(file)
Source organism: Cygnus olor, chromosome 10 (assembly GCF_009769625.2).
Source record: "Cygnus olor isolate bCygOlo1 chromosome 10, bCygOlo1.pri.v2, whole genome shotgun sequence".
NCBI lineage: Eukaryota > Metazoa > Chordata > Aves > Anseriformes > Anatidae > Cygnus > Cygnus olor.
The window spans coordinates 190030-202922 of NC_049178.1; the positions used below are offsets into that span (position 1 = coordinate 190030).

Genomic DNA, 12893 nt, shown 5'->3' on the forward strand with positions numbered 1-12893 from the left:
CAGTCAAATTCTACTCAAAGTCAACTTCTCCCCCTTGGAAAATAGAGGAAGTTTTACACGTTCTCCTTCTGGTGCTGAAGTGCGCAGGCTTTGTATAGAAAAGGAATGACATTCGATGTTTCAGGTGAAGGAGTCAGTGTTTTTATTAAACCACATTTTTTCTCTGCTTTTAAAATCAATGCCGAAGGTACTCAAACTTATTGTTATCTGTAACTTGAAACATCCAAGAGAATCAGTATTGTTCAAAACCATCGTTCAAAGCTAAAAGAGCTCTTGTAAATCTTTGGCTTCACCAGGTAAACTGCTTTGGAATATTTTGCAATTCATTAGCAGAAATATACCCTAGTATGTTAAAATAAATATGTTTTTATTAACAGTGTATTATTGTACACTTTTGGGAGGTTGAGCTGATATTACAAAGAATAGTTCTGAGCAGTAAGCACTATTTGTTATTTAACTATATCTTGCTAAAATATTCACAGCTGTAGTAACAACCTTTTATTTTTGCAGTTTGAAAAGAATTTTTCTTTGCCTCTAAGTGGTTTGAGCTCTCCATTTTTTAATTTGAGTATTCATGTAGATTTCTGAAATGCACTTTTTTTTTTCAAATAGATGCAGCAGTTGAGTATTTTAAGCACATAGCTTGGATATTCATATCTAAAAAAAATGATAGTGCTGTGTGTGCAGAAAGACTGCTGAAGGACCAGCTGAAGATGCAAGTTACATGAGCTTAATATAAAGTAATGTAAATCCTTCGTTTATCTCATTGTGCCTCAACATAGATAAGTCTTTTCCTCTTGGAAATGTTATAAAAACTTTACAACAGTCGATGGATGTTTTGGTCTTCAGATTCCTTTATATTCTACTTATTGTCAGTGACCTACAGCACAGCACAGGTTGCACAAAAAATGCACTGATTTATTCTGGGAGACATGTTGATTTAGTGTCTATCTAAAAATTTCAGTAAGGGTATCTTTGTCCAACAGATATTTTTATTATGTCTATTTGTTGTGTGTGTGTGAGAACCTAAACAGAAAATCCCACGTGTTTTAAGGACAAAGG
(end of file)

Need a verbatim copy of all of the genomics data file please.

Source organism: Cygnus olor, chromosome 10 (assembly GCF_009769625.2).
Source record: "Cygnus olor isolate bCygOlo1 chromosome 10, bCygOlo1.pri.v2, whole genome shotgun sequence".
NCBI lineage: Eukaryota > Metazoa > Chordata > Aves > Anseriformes > Anatidae > Cygnus > Cygnus olor.
The window spans coordinates 190030-202922 of NC_049178.1; the positions used below are offsets into that span (position 1 = coordinate 190030).

Genomic DNA, 12893 nt, shown 5'->3' on the forward strand with positions numbered 1-12893 from the left:
CAGTCAAATTCTACTCAAAGTCAACTTCTCCCCCTTGGAAAATAGAGGAAGTTTTACACGTTCTCCTTCTGGTGCTGAAGTGCGCAGGCTTTGTATAGAAAAGGAATGACATTCGATGTTTCAGGTGAAGGAGTCAGTGTTTTTATTAAACCACATTTTTTCTCTGCTTTTAAAATCAATGCCGAAGGTACTCAAACTTATTGTTATCTGTAACTTGAAACATCCAAGAGAATCAGTATTGTTCAAAACCATCGTTCAAAGCTAAAAGAGCTCTTGTAAATCTTTGGCTTCACCAGGTAAACTGCTTTGGAATATTTTGCAATTCATTAGCAGAAATATACCCTAGTATGTTAAAATAAATATGTTTTTATTAACAGTGTATTATTGTACACTTTTGGGAGGTTGAGCTGATATTACAAAGAATAGTTCTGAGCAGTAAGCACTATTTGTTATTTAACTATATCTTGCTAAAATATTCACAGCTGTAGTAACAACCTTTTATTTTTGCAGTTTGAAAAGAATTTTTCTTTGCCTCTAAGTGGTTTGAGCTCTCCATTTTTTAATTTGAGTATTCATGTAGATTTCTGAAATGCACTTTTTTTTTTCAAATAGATGCAGCAGTTGAGTATTTTAAGCACATAGCTTGGATATTCATATCTAAAAAAAATGATAGTGCTGTGTGTGCAGAAAGACTGCTGAAGGACCAGCTGAAGATGCAAGTTACATGAGCTTAATATAAAGTAATGTAAATCCTTCGTTTATCTCATTGTGCCTCAACATAGATAAGTCTTTTCCTCTTGGAAATGTTATAAAAACTTTACAACAGTCGATGGATGTTTTGGTCTTCAGATTCCTTTATATTCTACTTATTGTCAGTGACCTACAGCACAGCACAGGTTGCACAAAAAATGCACTGATTTATTCTGGGAGACATGTTGATTTAGTGTCTATCTAAAAATTTCAGTAAGGGTATCTTTGTCCAACAGATATTTTTATTATGTCTATTTGTTGTGTGTGTGTGAGAACCTAAACAGAAAATCCCACGTGTTTTAAGGACAAAGG